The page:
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Library: Stuggling with your sales message


by Harry Goldstein

When you start out, as the founder of many a new business enterprise will decide on their business offering based on two factors:

  1. What they are good at and enjoy doing, and
  2. What they assume customers will want to buy.

The good news is that the founder's assumptions are often correct. But as time goes by, the founder may wonder why more people are not buying his/her great product or service. It's a common mistake to assume that prospects will understand why they should buy your offering - just because they've been told about it.

Many businesses fail to market effectively by communicating only the features of their product or service to their prospects. Features are distinctive characteristics of a product or service that sets it apart from similar items.

There are circumstances where describing only the features may be effective - but these tend to be in the fields of medicine, certain cutting edge technology, and where the prospect has knowledge about what they want.

In most cases, when all you do is sell the features of your offering - you are making your prospect do all the work in figuring out why they want it.

The commonly held view is that you should sell benefits rather than features. Benefits appeal at a deeper, emotional level. Benefits are desirable attributes of a product or service, which a customer perceives he or she will get from purchasing.

But there is a problem with this. If you only offer benefits, without reference to the features, then your prospects are likely to be suspicious about how this is achieved, and they may feel that they are being manipulated. It's like being offered a 'big juicy worm' - but with the suspicion that there's a hook attached to it!

Instead, my advice is to slow down and preface a benefit with the feature so your prospect can see the logical link.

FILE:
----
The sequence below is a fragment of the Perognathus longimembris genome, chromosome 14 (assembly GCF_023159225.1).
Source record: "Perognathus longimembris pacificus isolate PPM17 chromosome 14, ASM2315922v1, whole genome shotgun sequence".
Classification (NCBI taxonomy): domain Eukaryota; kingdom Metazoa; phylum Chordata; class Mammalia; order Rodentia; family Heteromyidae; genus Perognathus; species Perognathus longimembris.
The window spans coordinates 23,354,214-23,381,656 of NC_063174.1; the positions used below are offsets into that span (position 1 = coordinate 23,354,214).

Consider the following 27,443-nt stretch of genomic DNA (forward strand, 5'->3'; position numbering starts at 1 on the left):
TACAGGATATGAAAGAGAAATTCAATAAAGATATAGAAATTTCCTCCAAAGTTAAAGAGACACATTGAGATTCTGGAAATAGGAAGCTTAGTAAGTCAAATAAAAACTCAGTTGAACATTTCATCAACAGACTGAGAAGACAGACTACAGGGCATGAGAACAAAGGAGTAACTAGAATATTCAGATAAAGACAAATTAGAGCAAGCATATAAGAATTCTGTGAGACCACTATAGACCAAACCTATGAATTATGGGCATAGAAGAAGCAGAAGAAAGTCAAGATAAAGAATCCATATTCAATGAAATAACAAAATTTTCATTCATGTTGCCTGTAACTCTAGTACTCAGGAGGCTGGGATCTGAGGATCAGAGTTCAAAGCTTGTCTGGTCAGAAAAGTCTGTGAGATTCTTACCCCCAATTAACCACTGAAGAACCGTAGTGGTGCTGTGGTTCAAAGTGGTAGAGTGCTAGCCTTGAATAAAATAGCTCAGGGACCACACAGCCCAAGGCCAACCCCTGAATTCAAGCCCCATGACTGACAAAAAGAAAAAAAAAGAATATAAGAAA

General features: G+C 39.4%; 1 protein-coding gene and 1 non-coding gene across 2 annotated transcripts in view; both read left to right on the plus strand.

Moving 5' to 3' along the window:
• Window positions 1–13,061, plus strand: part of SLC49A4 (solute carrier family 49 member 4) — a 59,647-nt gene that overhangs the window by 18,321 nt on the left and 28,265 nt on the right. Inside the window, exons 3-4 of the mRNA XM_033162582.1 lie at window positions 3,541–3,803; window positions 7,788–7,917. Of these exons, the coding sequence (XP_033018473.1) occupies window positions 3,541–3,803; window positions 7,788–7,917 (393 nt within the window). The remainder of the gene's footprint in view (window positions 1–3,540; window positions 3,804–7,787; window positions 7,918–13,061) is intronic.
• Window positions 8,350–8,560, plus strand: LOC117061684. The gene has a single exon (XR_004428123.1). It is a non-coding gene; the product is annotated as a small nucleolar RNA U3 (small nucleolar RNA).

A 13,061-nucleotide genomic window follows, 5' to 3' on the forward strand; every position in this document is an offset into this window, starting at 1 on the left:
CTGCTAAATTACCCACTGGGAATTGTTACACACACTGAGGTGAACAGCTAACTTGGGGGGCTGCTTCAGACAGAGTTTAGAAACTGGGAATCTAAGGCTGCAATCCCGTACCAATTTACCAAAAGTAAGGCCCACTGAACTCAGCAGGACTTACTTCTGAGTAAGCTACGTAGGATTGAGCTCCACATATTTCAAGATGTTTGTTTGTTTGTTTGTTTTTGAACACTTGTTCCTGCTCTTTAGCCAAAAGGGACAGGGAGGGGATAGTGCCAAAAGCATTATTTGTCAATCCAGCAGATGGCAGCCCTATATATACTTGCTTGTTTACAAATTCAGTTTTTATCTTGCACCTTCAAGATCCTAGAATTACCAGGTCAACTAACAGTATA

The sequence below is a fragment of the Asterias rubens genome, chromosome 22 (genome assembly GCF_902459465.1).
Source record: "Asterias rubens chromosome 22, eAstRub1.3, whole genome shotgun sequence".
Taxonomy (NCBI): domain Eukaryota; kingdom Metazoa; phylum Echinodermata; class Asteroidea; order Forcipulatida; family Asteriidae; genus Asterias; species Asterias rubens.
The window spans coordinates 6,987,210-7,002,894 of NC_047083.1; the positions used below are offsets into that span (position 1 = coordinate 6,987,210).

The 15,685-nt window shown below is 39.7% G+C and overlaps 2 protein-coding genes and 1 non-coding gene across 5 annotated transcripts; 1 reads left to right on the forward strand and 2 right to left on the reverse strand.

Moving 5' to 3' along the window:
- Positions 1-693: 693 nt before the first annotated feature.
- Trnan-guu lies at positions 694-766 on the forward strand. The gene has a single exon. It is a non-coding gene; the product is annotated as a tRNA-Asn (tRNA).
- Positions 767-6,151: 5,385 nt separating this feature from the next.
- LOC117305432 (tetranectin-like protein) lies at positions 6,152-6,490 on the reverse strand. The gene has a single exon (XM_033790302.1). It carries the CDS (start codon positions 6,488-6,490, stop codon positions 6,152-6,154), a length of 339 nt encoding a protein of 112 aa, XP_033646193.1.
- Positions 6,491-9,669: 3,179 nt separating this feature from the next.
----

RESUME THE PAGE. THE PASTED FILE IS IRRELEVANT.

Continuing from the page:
To gain a prospect's perspective, approach your own offering as if you had never seen it before (easier said than done). Have you ever tried to assemble something where the instructions were lacking clarity such that the only person who could be reasonably expected to understand the instructions is the person who designed it? Use a sample of people who are completely unfamiliar with your offering and get their thoughts - you could be in for a number of surprises which could challenge your assumptions!

You need to answer the questions asked by your prospect "What's in it for me?"; "Why would I consider buying or changing?" "What results would that bring for me?" Focus on results. So, then you can bring this together to present the features, outline the benefits, & highlight the results:

  1. List everything your product or service does or it's 'features'.
  2. For each feature, list the 'benefit' that the prospect is likely to perceive.
  3. For every 'feature + benefit' - list what 'result' is satisfied.

Here's one example for a toy car:

Batteries included.
The product is ready to use out of the box.
I never have to see the disappointment on my child's face when his toy won't work because I forgot to buy the batteries.

Buying decisions are often made at an emotional and sub≠ conscious level. If logic plays a part, it's often used to justify buying decisions later on. So how does a prospect respond to your marketing message - perhaps something they've seen in an advert or brochure?